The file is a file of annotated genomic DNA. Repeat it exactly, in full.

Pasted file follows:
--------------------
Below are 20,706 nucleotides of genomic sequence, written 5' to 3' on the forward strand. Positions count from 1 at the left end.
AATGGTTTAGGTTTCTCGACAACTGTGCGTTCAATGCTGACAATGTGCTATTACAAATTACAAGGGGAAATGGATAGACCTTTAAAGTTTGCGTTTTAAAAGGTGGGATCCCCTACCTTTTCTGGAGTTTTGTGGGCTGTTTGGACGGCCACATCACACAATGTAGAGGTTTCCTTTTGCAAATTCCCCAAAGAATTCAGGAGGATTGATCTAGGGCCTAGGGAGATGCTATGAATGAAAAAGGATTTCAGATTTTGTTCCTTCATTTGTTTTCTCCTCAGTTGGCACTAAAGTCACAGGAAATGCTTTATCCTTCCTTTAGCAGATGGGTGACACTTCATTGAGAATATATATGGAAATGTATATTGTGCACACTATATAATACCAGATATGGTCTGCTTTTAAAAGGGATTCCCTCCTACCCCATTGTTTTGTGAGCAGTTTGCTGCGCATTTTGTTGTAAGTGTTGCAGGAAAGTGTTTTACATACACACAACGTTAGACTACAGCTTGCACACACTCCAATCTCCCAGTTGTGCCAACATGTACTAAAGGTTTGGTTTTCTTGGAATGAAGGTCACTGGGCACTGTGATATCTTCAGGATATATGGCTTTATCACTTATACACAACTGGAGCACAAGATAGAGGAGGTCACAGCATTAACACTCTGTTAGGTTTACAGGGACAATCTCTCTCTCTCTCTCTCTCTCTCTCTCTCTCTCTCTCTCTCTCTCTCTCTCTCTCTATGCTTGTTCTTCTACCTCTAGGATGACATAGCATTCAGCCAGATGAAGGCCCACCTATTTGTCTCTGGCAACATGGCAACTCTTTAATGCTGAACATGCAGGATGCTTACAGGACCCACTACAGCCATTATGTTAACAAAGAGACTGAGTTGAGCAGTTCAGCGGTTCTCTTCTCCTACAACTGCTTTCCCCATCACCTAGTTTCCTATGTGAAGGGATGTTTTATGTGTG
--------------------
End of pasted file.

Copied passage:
Below are 20,706 nucleotides of genomic sequence, written 5' to 3' on the forward strand. Positions count from 1 at the left end.
AATGGTTTAGGTTTCTCGACAACTGTGCGTTCAATGCTGACAATGTGCTATTACAAATTACAAGGGGAAATGGATAGACCTTTAAAGTTTGCGTTTTAAAAGGTGGGATCCCCTACCTTTTCTGGAGTTTTGTGGGCTGTTTGGACGGCCACATCACACAATGTAGAGGTTTCCTTTTGCAAATTCCCCAAAGAATTCAGGAGGATTGATCTAGGGCCTAGGGAGATGCTATGAATGAAAAAGGATTTCAGATTTTGTTCCTTCATTTGTTTTCTCCTCAGTTGGCACTAAAGTCACAGGAAATGCTTTATCCTTCCTTTAGCAGATGGGTGACACTTCATTGAGAATATATATGGAAATGTATATTGTGCACACTATATAATACCAGATATGGTCTGCTTTTAAAAGGGATTCCCTCCTACCCCATTGTTTTGTGAGCAGTTTGCTGCGCATTTTGTTGTAAGTGTTGCAGGAAAGTGTTTTACATACACACAACGTTAGACTACAGCTTGCACACACTCCAATCTCCCAGTTGTGCCAACATGTACTAAAGGTTTGGTTTTCTTGGAATGAAGGTCACTGGGCACTGTGATATCTTCAGGATATATGGCTTTATCACTTATACACAACTGGAGCACAAGATAGAGGAGGTCACAGCATTAACACTCTGTTAGGTTTACAGGGACAATCTCTCTCTCTCTCTCTCTCTCTCTCTCTCTCTCTCTCTCTCTCTCTCTCTCTCTCTATGCTTGTTCTTCTACCTCTAGGATGACATAGCATTCAGCCAGATGAAGGCCCACCTATTTGTCTCTGGCAACATGGCAACTCTTTAATGCTGAACATGCAGGATGCTTACAGGACCCACTACAGCCATTATGTTAACAAAGAGACTGAGTTGAGCAGTTCAGCGGTTCTCTTCTCCTACAACTGCTTTCCCCATCACCTAGTTTCCTATGTGAAGGGATGTTTTATGTGTG